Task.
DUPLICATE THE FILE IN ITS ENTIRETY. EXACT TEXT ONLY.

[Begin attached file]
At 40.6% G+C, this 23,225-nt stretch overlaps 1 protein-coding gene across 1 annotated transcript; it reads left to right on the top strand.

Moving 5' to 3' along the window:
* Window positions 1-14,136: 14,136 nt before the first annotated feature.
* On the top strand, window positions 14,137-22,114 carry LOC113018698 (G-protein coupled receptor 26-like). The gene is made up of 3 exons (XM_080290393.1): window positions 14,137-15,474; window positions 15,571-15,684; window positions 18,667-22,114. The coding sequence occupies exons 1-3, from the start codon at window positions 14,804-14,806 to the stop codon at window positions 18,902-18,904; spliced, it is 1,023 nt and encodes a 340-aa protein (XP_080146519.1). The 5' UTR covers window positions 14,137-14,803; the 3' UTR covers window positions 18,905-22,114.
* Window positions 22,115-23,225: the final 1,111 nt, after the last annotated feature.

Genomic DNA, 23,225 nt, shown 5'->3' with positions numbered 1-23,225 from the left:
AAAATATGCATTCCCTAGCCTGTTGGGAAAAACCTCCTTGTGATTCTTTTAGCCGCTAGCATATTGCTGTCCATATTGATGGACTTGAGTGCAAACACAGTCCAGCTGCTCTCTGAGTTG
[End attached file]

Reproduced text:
At 40.6% G+C, this 23,225-nt stretch overlaps 1 protein-coding gene across 1 annotated transcript; it reads left to right on the top strand.

Moving 5' to 3' along the window:
* Window positions 1-14,136: 14,136 nt before the first annotated feature.
* On the top strand, window positions 14,137-22,114 carry LOC113018698 (G-protein coupled receptor 26-like). The gene is made up of 3 exons (XM_080290393.1): window positions 14,137-15,474; window positions 15,571-15,684; window positions 18,667-22,114. The coding sequence occupies exons 1-3, from the start codon at window positions 14,804-14,806 to the stop codon at window positions 18,902-18,904; spliced, it is 1,023 nt and encodes a 340-aa protein (XP_080146519.1). The 5' UTR covers window positions 14,137-14,803; the 3' UTR covers window positions 18,905-22,114.
* Window positions 22,115-23,225: the final 1,111 nt, after the last annotated feature.

Genomic DNA, 23,225 nt, shown 5'->3' with positions numbered 1-23,225 from the left:
AAAATATGCATTCCCTAGCCTGTTGGGAAAAACCTCCTTGTGATTCTTTTAGCCGCTAGCATATTGCTGTCCATATTGATGGACTTGAGTGCAAACACAGTCCAGCTGCTCTCTGAGTTG